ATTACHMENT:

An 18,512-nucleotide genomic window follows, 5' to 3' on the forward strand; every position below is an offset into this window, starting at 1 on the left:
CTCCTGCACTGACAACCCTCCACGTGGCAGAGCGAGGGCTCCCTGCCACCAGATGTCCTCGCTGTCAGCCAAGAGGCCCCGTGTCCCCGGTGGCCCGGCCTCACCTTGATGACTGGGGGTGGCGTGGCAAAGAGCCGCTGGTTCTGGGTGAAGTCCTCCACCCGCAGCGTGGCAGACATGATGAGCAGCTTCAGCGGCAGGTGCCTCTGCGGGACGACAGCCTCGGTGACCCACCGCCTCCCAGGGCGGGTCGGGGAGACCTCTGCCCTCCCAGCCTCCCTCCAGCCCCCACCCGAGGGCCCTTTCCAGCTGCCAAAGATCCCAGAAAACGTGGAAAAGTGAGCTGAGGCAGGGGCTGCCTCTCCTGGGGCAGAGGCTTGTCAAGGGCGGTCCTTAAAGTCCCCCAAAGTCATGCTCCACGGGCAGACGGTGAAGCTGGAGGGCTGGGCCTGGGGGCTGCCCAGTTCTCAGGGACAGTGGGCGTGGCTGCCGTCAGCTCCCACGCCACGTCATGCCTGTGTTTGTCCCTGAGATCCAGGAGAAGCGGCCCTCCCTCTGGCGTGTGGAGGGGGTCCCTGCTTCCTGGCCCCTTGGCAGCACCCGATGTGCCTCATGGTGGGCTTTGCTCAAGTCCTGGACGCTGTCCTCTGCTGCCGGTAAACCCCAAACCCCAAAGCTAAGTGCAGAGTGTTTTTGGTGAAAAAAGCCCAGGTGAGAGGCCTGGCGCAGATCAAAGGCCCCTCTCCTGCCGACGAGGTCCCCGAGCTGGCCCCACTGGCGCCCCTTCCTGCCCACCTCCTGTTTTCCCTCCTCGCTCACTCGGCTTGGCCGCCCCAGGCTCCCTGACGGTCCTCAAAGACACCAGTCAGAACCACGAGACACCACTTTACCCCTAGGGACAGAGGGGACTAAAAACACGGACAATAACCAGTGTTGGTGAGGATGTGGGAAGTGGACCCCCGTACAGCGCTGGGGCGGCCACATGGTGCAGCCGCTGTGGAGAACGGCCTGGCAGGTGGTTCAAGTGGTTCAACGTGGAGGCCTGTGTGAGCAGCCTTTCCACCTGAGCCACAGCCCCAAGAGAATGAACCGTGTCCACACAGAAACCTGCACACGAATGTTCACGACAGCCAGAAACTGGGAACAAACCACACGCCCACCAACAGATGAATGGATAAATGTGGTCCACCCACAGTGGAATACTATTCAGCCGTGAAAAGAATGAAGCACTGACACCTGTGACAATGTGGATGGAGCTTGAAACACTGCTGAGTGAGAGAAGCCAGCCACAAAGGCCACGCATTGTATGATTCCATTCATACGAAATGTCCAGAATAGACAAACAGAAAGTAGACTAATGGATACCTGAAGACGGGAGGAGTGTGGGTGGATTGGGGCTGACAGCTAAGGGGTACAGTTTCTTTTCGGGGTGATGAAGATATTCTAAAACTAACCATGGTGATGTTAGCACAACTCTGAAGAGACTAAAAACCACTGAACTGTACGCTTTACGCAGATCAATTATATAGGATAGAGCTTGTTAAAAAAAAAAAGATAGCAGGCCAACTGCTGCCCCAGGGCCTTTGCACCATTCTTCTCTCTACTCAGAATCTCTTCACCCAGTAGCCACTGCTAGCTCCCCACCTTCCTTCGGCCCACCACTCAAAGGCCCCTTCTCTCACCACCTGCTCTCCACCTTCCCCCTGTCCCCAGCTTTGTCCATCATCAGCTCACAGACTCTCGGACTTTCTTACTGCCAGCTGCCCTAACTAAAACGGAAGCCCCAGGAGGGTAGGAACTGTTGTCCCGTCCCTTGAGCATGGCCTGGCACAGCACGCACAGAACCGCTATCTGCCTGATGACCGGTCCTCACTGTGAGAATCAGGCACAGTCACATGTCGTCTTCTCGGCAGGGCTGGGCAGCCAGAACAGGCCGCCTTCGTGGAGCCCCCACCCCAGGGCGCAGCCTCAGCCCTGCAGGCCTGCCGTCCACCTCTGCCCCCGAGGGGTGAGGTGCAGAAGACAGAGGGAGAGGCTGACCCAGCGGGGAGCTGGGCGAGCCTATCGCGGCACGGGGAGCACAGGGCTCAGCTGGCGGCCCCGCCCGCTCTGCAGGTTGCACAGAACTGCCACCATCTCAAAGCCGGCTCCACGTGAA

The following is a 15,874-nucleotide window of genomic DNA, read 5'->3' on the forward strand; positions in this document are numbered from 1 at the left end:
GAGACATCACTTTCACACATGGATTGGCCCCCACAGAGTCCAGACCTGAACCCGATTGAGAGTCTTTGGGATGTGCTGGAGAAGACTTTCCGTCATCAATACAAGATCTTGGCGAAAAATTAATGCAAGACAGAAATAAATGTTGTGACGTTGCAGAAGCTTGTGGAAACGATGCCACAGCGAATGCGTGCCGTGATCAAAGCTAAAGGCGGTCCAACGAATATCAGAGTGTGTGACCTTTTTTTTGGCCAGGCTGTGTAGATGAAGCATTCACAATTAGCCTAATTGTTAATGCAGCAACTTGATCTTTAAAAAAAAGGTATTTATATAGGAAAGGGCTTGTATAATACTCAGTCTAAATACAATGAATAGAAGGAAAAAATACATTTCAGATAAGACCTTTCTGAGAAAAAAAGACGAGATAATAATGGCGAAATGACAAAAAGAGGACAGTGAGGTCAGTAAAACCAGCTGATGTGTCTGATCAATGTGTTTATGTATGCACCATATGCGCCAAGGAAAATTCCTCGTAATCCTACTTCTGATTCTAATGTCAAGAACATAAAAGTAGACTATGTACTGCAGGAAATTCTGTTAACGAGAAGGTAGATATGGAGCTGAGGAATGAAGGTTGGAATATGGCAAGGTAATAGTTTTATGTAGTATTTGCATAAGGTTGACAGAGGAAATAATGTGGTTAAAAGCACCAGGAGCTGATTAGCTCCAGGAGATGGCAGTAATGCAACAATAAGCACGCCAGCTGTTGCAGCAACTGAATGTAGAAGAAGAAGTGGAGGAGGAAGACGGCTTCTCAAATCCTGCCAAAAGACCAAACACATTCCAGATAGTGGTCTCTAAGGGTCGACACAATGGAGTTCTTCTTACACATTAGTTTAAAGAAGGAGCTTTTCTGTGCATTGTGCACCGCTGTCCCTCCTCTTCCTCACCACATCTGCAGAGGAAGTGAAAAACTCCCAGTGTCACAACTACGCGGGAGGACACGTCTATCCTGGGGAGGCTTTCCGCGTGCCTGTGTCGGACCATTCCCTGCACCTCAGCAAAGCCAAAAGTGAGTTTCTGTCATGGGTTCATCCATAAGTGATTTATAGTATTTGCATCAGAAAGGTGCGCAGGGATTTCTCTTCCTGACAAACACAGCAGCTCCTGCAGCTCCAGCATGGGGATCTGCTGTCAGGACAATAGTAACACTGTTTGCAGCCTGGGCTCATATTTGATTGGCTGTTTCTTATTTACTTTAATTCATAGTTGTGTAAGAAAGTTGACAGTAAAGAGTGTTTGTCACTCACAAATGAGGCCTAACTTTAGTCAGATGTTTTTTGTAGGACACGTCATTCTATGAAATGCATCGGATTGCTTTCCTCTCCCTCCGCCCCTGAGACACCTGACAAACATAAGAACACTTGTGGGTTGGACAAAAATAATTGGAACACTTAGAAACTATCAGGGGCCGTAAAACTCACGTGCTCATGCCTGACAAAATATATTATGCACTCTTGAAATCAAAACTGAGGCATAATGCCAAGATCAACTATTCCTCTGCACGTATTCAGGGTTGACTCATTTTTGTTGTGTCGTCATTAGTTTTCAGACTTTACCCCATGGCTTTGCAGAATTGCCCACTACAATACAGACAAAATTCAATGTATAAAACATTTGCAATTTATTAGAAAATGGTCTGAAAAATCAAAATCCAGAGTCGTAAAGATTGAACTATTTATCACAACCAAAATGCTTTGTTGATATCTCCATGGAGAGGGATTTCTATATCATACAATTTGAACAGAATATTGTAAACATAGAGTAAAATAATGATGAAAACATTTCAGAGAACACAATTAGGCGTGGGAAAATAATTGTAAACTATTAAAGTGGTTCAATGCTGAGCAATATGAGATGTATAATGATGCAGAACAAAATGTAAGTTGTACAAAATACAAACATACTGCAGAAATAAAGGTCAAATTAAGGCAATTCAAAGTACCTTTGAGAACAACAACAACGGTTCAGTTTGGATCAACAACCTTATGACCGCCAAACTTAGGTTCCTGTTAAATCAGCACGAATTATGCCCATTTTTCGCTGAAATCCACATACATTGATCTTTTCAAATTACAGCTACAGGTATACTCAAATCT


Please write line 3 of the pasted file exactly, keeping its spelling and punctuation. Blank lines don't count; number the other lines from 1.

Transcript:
The following is a 15,874-nucleotide window of genomic DNA, read 5'->3' on the forward strand; positions in this document are numbered from 1 at the left end: